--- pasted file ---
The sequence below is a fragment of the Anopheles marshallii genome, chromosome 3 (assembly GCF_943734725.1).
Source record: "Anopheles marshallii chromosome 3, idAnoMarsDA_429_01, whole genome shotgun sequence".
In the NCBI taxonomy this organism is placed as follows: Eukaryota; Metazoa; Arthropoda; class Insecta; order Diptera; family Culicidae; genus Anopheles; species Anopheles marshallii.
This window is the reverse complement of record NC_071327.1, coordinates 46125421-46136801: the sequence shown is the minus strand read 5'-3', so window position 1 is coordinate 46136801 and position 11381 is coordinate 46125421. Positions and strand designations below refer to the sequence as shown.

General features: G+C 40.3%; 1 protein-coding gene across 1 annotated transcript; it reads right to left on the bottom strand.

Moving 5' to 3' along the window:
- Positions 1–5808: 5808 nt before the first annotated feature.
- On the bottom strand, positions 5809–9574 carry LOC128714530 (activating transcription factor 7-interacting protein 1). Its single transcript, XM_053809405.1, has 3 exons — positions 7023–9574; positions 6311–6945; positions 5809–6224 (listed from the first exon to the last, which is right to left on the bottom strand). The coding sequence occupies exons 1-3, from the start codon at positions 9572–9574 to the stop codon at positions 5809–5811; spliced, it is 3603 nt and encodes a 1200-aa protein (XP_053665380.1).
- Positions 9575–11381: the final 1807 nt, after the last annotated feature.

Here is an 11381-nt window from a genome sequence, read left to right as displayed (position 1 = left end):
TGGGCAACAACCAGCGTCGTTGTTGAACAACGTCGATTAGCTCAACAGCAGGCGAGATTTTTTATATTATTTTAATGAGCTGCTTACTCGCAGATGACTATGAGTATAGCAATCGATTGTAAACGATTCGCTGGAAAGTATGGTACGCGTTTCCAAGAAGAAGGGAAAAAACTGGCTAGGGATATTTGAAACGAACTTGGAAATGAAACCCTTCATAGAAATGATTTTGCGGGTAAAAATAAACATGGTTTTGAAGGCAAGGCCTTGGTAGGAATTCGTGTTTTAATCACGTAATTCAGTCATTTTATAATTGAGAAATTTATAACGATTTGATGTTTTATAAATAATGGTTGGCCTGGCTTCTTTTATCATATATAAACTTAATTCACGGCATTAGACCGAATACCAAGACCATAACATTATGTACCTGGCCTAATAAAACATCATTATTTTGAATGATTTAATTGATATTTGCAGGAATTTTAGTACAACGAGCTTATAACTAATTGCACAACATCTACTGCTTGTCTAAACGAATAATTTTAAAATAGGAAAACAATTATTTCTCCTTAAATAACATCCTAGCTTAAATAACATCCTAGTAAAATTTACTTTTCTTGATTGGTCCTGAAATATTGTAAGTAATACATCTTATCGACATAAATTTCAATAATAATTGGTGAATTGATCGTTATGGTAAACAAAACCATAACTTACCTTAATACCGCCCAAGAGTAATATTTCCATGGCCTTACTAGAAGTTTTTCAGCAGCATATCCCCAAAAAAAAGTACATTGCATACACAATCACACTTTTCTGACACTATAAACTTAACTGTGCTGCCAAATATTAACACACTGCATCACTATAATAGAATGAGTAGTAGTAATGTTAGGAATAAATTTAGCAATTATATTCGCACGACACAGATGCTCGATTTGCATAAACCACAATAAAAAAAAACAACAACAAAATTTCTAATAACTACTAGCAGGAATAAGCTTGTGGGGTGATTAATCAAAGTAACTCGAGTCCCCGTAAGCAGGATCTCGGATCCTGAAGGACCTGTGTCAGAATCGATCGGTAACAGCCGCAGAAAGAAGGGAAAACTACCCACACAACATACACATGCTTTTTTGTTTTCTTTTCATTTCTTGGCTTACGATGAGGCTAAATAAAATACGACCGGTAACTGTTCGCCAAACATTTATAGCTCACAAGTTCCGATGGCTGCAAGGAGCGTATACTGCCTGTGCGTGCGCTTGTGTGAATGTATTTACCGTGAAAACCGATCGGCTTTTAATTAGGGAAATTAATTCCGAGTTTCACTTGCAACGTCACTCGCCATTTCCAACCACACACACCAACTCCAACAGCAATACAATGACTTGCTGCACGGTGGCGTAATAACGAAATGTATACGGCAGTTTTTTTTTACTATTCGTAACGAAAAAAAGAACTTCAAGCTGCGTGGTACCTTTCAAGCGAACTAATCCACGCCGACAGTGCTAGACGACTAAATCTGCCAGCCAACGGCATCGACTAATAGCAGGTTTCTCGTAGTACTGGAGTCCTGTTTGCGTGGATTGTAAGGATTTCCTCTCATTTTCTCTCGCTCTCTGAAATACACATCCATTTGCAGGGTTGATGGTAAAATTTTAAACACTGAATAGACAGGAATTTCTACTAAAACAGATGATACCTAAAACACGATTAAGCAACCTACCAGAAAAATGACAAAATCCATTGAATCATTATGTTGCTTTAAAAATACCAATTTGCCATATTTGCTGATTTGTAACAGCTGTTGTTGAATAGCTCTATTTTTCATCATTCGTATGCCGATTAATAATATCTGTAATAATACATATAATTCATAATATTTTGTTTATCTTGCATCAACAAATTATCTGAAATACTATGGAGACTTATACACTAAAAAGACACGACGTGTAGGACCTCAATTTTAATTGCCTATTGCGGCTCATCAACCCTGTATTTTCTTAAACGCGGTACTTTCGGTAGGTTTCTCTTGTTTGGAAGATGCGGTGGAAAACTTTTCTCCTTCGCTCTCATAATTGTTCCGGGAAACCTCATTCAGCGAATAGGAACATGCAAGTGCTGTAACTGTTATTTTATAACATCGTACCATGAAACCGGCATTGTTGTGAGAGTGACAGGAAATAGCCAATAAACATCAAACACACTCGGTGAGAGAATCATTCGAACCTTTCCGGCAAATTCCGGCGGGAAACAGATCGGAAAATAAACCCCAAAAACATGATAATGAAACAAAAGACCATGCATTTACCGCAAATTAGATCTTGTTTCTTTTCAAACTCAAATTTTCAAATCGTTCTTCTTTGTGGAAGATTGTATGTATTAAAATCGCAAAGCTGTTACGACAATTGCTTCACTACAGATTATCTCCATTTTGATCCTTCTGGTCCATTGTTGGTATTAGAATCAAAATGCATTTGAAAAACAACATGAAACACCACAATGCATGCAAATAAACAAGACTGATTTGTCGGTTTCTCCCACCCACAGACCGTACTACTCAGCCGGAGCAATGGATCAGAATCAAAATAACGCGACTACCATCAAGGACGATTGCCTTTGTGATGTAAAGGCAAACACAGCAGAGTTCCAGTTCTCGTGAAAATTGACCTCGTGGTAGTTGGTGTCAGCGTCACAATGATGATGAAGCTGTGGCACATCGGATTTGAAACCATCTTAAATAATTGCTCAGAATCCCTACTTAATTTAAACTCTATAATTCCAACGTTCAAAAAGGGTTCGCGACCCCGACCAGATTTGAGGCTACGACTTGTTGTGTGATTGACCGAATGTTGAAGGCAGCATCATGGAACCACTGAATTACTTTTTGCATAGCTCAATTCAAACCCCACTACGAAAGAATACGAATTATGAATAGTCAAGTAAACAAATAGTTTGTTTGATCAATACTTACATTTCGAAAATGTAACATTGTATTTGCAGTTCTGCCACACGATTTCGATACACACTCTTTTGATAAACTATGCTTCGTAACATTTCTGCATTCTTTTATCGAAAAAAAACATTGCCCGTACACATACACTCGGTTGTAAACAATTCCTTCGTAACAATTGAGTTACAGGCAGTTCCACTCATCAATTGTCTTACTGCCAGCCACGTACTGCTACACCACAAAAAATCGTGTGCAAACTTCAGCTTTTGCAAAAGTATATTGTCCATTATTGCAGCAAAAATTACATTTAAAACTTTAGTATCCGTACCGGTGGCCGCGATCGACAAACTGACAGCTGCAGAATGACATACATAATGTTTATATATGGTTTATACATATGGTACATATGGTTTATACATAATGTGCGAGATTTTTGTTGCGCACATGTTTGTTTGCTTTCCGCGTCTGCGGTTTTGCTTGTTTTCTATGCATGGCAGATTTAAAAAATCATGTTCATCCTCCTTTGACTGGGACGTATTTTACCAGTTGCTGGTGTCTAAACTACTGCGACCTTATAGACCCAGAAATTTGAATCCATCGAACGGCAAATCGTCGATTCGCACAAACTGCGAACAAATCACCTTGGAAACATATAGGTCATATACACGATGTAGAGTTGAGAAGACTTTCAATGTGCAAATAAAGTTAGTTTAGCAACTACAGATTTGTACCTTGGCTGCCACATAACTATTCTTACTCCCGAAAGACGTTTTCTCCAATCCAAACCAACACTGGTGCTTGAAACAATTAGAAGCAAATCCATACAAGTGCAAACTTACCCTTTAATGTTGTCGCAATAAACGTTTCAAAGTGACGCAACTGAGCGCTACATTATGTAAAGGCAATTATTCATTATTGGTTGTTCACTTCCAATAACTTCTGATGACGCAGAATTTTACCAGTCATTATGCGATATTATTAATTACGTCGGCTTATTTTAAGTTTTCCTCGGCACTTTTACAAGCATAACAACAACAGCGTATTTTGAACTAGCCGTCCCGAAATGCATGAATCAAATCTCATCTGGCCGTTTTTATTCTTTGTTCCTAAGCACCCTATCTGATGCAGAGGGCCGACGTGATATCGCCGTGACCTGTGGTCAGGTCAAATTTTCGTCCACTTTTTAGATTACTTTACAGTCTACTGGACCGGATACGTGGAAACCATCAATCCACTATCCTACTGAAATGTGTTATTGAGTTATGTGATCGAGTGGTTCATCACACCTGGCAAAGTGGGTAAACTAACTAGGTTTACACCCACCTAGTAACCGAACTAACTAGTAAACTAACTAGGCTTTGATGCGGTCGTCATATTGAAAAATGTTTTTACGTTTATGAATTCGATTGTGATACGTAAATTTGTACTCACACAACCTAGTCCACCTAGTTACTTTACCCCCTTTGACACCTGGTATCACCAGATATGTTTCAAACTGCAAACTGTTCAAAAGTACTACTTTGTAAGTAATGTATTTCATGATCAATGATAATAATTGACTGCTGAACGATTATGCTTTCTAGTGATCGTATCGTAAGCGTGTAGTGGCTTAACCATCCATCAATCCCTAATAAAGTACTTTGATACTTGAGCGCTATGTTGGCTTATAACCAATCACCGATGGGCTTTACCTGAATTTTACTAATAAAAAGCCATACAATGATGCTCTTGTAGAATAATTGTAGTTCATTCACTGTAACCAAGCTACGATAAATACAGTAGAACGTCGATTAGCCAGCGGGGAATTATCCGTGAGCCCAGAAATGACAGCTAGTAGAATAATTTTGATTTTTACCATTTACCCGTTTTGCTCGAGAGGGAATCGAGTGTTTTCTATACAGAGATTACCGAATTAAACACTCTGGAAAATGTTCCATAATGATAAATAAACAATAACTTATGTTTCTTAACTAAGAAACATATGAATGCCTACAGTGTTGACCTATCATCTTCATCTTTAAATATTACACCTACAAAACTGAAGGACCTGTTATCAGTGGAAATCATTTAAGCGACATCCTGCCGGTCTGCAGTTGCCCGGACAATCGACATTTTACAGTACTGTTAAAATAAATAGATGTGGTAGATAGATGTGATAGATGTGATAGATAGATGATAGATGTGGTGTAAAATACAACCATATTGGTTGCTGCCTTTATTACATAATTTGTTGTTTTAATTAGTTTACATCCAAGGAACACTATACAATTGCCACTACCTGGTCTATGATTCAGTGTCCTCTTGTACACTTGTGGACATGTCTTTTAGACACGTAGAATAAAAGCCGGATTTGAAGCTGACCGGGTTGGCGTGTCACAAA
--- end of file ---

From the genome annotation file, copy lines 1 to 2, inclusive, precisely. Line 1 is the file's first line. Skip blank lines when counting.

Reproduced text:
The sequence below is a fragment of the Anopheles marshallii genome, chromosome 3 (assembly GCF_943734725.1).
Source record: "Anopheles marshallii chromosome 3, idAnoMarsDA_429_01, whole genome shotgun sequence".